Following two back-to-back earthquakes in southern California, a new tool could see critical buildings re-open faster while Los Angeles has launched new initiatives to help citizens prepare.
A new optical sensor which could dramatically speed up the re-opening of critical buildings after a major earthquake is set to be deployed in California.
The installation comes after two back-to-back earthquakes, of magnitude 6.4 and 7.1, in southern California earlier this month. Seismologists have warned of an increased chance of more shaking in the near future.
The new earthquake recovery technology, developed at Lawrence Berkeley National Laboratory (Berkeley Lab), autonomously captures and transmits data depicting the relative displacement between two adjacent storeys of a shaking building.
The researchers say it is able to provide reliable information about building damage immediately following an earthquake, and could expedite efforts to safely assess repair requirements and reoccupy buildings post-quake.
Scientists and engineers at Berkeley Lab, Lawrence Livermore National Laboratory and the University of Nevada-Reno began working to design an optical method of measuring ‘inter-storey drift’ within buildings in 2015. After four years of peer-reviewed research and simulation testing at the University of Nevada’s Earthquake Engineering Laboratory, the Discrete Diode Position Sensor (DDPS) will be deployed for the first time this summer in a multi-storey building at Berkeley Lab.
The Discrete Diode Position Sensor will be deployed for the first time this summer in a multi-storey building at Berkeley Lab.
The building sits adjacent to the Hayward Fault, which is considered to be one of the most dangerous faults in the United States.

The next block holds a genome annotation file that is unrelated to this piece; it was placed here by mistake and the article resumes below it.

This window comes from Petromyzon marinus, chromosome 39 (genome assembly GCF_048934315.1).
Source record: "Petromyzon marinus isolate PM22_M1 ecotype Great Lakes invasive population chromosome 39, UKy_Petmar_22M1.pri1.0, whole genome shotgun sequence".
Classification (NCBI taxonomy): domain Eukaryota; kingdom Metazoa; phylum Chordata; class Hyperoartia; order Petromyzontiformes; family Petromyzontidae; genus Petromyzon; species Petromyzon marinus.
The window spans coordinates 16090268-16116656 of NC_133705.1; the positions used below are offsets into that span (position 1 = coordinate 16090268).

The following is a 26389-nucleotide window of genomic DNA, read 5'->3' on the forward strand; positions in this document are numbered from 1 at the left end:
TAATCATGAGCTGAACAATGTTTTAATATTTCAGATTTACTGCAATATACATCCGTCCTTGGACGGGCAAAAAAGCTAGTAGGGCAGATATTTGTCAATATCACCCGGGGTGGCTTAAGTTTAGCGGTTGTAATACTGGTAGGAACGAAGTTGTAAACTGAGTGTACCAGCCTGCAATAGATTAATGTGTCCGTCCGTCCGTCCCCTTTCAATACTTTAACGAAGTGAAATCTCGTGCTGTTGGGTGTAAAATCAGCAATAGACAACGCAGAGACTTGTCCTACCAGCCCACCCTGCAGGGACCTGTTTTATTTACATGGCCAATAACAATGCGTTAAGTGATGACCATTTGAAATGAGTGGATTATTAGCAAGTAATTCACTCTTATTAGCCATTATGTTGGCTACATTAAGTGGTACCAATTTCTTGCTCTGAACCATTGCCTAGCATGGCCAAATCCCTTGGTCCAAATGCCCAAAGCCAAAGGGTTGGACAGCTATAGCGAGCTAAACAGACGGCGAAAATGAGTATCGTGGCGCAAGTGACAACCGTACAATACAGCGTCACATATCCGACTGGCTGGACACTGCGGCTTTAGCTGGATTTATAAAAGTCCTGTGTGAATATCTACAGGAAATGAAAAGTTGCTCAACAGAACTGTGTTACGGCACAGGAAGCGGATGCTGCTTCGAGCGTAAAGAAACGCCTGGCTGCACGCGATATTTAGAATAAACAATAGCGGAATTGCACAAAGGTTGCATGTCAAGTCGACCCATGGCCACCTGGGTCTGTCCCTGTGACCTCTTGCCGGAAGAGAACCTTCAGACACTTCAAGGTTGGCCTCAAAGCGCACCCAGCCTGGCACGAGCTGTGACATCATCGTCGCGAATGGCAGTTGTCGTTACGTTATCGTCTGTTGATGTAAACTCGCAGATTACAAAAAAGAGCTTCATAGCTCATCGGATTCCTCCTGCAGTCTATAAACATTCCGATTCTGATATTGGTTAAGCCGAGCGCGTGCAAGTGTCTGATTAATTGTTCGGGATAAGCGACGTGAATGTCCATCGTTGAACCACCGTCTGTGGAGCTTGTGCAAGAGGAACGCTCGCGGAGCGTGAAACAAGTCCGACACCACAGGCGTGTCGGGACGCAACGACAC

Measuring building inter-storey drift has been a factor in assessing buildings for post-earthquake damage for some time but finding a reliable method to do so has been challenging due to frequency limitations of sensors and the ability to receive data quickly enough to inform decision-making, as well as the cost of building accelerometer-based instrumentation.
DDPS leverages a promising new alternative that combines laser beams with optical sensors. The researchers have also been able to get the tool down to a quarter of the size of the original design. Further, they say the roll-out of 5G will support the required data transmission speed.
"Until now, there’s been no way to accurately and directly measure drift between building storeys, which is a key parameter for assessing earthquake demand in a building."
"Until now, there’s been no way to accurately and directly measure drift between building storeys, which is a key parameter for assessing earthquake demand in a building," said David McCallen, a senior scientist in the Energy Geosciences Division at Berkeley Lab and faculty member at the University of Nevada, who leads the research collaboration.
"The rigorous testing the DDPS has undergone indicates how the drift displacements measured on the three testbeds compared to representative drifts that could be achieved on an actual full-scale building undergoing strong shaking from an earthquake," he added.